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An Antarctic Mystery

Jules Verne (translated by Mrs. Cashel Hoey)

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    The more works I read by Jules Verne, the more he becomes one of my favorite writers. One just never knows quite what to expect. He is so creative and unique. His books are mostly adventures, traveling to strange places by strange means. Some are science fiction and others are just on the edge, and this one really isn't at all. What is so fascinating is that the way he tells his stories, you really believe they're true, mingling facts and fiction in a way that, if one really is interested, one must do research to separate the two. (I am interested.) He often includes a great deal of math and numbers to back up his story, although this one really does less than some others. But this one had another twist that compelled me do some research. It uses a novel by Edgar Allan Poe, in fact his only novel, called The Narrative of Arthur Gordon Pym of Nantucket, written in1838, which can be found in The Works of Edgar Allan Poe, Volume 3, part of a five volume collection available for free from Project Gutenberg. I was not even aware that Poe had written a novel. In addition to the research I did on this, I also learned a lot about Antarctica, the Falklands, the Kerguelen Islands, and magnetic lodestones. Tsalal, however, where the natives are completely black including their teeth, is purely fictional. I think..
    I also, once again, want to express my gratitude to Project Gutenberg for making all these books available. I do not believe this is one of Verne's better known works, as opposed to, for instance, Around the World in Eighty Days, or Journey to the Center of the Earth. Unfortunately, publishers are in it for the money and publish what they think will sell, so many awesome works from the past get pushed to the wayside. Project Gutenberg and their affiliates are NOT in this for profit. They are doing what they are doing strictly to make the world's classic and cultural literature available to everyone for free.
    The story begins as the wealthy American, Mr. Jeorling from Connecticut has been studying the flora and fauna of the Kerguelen Islands, which lie in the Indian Ocean, far south of India, southwest of Australia, and north of Antarctica. He has been staying at the Green Cormorant, owned by the very prosperous Mr. Atkins, (also an American), but is now ready to leave. Mr. Atkins assures him that the Halbrane, whose captain is Len Guy, will be arriving soon, and also assures Mr. Jeorling that he will certainly be able to hitch a ride.
    But Captain Guy turns out to be somewhat of a recluse, and though Atkins speaks as if they are on warmest terms, in fact, the captains does not even pay him a friendly visit. Jeorling does, however, meet the boatswain, Mr. Hurliguerly, who assures him that he will put a word in the captain's ear about taking him as a passenger. But the answer is a definitive "no." The captain does not take passengers and has no intention of starting now. His reason is, so he says, that he wishes to be free to change his course without having to be concerned about delivering another person to a specific place. Jeorling assures him that he really cares not about the destination of the Halbrane, whether it be the Falklands, Tristan d'Acunha, or elsewhere, he just wants to get off the Kerguelen Islands, even saying he would not even care if he went to the Antarctic seas. At this, Captain Guy begins to question him more, and they speak about venturing to the South Pole.. Captain Guy knows Jeorling is from Connecticut, and asks him if he knows Nantucket Island, the birthplace of Arthur Gordon Pym, the hero of Edgar Poe. Jeorling, of course, assumes the story is a fictional "romance." Their conversation ends abruptly.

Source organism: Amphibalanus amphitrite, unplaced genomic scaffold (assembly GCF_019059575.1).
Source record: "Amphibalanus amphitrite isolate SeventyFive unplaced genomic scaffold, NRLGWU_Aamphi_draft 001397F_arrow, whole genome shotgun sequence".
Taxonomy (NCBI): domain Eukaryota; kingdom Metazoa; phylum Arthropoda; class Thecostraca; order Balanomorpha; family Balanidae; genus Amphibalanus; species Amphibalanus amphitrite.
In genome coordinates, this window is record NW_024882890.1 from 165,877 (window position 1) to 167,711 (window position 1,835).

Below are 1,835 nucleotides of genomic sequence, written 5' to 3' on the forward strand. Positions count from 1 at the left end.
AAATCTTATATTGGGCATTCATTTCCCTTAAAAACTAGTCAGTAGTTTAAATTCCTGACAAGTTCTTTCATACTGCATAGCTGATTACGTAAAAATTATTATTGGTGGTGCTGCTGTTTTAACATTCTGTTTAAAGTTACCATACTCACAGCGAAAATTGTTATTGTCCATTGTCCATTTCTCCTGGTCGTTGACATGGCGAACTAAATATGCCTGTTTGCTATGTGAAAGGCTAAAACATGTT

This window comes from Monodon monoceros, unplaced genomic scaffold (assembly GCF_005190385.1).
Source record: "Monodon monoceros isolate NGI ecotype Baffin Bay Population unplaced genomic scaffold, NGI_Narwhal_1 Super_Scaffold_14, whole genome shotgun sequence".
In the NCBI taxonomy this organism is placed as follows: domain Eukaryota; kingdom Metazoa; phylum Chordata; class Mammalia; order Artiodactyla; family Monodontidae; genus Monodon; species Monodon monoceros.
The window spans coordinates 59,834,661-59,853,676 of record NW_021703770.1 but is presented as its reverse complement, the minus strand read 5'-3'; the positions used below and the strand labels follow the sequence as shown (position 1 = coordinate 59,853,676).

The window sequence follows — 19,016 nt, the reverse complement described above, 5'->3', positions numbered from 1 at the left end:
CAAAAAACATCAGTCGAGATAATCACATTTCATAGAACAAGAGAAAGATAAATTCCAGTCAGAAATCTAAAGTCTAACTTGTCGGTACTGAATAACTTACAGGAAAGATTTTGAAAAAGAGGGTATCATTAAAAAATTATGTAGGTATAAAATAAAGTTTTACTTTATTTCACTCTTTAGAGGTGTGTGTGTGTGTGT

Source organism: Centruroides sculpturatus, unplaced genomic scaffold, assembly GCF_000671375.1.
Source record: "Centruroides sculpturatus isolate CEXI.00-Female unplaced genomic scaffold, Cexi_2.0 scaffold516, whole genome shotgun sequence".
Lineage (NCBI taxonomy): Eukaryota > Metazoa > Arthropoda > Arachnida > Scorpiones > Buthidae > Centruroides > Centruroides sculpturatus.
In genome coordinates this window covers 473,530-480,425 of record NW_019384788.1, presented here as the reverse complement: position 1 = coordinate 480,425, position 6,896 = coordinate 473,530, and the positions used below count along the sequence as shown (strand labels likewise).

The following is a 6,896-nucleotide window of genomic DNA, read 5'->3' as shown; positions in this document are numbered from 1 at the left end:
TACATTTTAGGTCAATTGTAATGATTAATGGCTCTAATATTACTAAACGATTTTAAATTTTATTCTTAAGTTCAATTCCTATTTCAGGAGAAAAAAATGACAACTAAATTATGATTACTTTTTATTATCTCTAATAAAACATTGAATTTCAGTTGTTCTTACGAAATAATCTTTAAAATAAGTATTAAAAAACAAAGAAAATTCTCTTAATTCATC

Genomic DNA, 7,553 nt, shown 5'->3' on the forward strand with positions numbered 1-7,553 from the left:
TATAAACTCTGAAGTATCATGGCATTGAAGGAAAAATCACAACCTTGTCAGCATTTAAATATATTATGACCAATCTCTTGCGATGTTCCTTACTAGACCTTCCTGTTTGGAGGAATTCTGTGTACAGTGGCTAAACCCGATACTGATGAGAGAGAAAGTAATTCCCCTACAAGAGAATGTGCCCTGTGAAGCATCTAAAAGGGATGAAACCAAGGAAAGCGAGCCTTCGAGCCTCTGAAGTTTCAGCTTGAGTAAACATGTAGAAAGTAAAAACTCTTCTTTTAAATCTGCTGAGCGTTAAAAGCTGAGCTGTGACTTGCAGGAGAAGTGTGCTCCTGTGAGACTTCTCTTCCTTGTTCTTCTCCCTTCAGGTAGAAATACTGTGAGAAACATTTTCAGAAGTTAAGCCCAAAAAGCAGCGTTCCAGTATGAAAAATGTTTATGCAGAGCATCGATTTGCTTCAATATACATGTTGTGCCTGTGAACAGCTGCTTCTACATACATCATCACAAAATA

For the next three days, August 10, 11, and 12, the crew of the Halbrane is busy preparing her to sail; (remember, this is the end of winter in the southern hemisphere). They are to leave on the 15th. On the 14th, Captain Guy suddenly approaches Jeorling and invites him to be a passenger.
    But after they set sail, Jeorling begins to wonder if Captain Guy isn't mad. He begins by asking Jeorling if he has any idea why he changed his mind about allowing him a as a passenger. Jeorling does not, and it is then that the captain asks if he possibly was familiar with the family of Arthur Gordon Pym. Jeorling is stunned and knows not what to say, while he cannot believe this man has taken a novel by Poe as a true story. However, little by little, the captain produces enough evidence as to the factual reality of what was sold to the public as fiction, that Jeorling can no longer hold his former opinion. Finally, Jeorling learns that the captain of the Grampus, who rescued Pym and his shipmate Dirk Peters, and who was named William Guy was none other than Len's brother. And it is Captain Len Guy's intention to search the islands of Antarctica to find his long lost brother and his crew. The Halbrane sails to the Falklands, where they take in enough supplies to last two years, plus hire on some local sailors, then they are off on their Antarctic adventure. And what an adventure it is.
    I want to mention that one very long chapter is spent relating the events from Poe's novel, so that the readers may meld the two together as one continuous story. (It's all fiction, of course.) I found this quite clever on the part of Verne, and I don't believe I have ever read a book whose story was built around another author's story. I'm not talking about a sequel, but an adventure built around events created by another author. Very interesting stuff. If you like strange and daring travel stories, and especially if you're a fan of Verne, this one is a must read.

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